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J Biol Chem. 1992 Sep 15;267(26):18805-9.

The use of Taq DNA polymerase to determine the sequence specificity of DNA damage caused by cis-diamminedichloroplatinum(II), acridine-tethered platinum(II) diammine complexes or two analogues.

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School of Biochemistry, University of New South Wales, Kensington, Australia.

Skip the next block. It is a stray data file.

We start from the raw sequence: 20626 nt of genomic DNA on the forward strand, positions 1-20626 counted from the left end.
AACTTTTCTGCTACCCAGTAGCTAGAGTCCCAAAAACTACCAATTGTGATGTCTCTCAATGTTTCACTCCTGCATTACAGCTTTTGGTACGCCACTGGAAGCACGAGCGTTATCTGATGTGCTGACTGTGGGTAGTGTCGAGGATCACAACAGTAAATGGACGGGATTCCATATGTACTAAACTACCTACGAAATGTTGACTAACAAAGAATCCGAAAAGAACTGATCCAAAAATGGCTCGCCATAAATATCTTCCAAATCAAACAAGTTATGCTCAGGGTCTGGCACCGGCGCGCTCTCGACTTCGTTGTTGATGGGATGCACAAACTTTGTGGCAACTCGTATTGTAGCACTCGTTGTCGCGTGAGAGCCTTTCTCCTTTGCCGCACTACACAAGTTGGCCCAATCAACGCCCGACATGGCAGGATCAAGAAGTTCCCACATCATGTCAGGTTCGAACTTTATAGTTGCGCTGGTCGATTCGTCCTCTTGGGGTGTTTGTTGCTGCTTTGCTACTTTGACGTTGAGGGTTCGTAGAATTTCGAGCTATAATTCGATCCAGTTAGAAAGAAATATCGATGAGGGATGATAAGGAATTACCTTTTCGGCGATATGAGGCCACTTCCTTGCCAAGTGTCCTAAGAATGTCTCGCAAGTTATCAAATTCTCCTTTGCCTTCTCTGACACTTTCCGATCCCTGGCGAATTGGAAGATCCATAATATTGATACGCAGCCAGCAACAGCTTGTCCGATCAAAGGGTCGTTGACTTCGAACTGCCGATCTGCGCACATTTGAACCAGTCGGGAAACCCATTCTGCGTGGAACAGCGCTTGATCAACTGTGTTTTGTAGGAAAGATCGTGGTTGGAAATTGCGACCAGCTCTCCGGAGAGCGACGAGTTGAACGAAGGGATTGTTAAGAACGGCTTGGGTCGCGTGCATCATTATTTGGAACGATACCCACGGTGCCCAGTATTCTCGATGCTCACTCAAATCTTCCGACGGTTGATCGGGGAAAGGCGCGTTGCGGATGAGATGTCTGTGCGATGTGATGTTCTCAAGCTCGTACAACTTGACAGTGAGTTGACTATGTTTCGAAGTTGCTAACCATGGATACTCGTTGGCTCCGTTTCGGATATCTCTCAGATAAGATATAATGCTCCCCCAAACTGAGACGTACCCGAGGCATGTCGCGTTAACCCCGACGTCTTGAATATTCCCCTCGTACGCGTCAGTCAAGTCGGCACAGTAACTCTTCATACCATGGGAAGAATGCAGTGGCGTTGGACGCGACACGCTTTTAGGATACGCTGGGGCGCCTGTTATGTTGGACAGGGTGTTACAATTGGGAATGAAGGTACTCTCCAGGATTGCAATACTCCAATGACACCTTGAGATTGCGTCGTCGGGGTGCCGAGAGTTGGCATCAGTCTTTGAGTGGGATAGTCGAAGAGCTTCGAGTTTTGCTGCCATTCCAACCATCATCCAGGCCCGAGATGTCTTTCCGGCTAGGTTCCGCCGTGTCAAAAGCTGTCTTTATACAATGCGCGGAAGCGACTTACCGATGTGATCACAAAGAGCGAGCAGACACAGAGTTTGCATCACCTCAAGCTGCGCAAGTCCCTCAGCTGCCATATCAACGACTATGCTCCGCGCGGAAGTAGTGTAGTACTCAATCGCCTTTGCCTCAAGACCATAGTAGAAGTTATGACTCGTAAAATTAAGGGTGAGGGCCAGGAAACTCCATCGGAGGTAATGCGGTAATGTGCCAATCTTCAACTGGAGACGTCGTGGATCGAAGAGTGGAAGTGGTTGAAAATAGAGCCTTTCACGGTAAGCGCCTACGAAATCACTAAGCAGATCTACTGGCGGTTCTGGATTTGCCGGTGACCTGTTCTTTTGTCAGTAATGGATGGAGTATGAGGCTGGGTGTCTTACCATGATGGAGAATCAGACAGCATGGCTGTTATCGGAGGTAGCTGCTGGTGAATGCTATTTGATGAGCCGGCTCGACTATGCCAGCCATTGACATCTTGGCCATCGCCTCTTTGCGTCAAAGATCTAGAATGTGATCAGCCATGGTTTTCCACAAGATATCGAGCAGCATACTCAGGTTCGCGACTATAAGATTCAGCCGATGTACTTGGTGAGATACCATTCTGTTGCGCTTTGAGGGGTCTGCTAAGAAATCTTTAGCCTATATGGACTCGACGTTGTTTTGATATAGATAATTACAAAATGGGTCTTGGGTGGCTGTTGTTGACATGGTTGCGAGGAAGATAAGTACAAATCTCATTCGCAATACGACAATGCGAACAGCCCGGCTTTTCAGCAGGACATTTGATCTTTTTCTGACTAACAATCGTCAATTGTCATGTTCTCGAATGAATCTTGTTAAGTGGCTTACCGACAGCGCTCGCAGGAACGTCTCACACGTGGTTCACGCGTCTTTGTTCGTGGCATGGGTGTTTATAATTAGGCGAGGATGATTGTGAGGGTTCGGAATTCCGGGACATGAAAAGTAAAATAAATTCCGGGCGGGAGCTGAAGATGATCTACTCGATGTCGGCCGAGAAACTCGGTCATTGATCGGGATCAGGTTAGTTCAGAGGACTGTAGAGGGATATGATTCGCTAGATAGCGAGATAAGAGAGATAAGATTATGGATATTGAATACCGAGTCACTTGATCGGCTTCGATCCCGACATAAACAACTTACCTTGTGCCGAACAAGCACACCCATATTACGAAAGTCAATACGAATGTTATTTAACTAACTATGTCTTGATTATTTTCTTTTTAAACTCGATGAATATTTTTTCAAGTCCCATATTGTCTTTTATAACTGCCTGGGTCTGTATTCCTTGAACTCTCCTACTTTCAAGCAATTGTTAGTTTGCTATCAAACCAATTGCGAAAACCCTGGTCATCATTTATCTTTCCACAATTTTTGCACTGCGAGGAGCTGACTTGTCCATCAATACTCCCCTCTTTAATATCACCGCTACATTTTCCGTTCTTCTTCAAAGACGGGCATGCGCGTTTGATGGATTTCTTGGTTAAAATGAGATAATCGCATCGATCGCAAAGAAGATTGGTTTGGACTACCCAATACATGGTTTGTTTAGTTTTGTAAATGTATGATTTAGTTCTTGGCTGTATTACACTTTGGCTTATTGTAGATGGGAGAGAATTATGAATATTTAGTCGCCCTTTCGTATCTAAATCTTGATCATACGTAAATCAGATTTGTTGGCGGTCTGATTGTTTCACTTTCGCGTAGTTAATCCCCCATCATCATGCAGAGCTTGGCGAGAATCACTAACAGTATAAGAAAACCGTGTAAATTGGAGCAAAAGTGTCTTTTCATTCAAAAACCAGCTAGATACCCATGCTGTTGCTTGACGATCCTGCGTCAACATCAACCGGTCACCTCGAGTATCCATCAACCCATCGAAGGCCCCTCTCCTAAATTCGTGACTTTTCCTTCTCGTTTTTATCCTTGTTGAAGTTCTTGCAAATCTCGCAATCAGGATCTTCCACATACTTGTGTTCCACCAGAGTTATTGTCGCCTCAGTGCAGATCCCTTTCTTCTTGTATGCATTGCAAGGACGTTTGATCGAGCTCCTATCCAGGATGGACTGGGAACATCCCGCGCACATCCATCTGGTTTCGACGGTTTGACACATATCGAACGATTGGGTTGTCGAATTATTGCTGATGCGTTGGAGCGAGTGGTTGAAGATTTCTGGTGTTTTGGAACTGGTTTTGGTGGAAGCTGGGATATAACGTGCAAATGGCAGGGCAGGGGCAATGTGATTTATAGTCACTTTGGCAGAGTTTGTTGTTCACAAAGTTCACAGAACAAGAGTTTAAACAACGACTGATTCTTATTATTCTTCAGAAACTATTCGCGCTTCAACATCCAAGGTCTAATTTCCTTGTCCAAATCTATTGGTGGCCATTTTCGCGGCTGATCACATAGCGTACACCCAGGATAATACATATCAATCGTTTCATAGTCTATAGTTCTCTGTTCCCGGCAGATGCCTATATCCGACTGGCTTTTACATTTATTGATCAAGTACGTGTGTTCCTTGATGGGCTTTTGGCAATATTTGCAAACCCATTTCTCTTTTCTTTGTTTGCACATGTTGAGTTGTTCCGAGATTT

cis-Diamminedichloroplatinum(II) (cisplatin) forms adducts with DNA. The sequence specificity of formation of cisplatin adducts with plasmid DNA was investigated using Taq DNA polymerase. This procedure involved the extension of an oligonucleotide primer by Taq DNA polymerase up to the cisplatin adduct. Using thermal cycling, this process is repeated many times in order to amplify the signal. The products of this linear amplification can then be examined on DNA sequencing gels, and the sequence specificity of cisplatin adduct formation can be determined to the exact base pair. In the pUC8 plasmid, the sequences that produced the most intense damage sites (as determined by densitometry) were runs of two or more Gs. Adducts could also be detected at GA, AG, and GC dinucleotides. Four other cisplatin analogues were also tested in the system. Two of these analogues contained an attached intercalating chromophore, and the strong damage with these compounds was similar to that found for cisplatin, but the medium and weak damage tended to be different. Weak damage was also detected with trans-diamminedichloroplatinum(II). With this compound, a large number of the damage sites were at the CG dinucleotide. This technique represents a simple, accurate, and quick method for determining the sequence specificity of damage for a cisplatin analogue in any DNA sequence.

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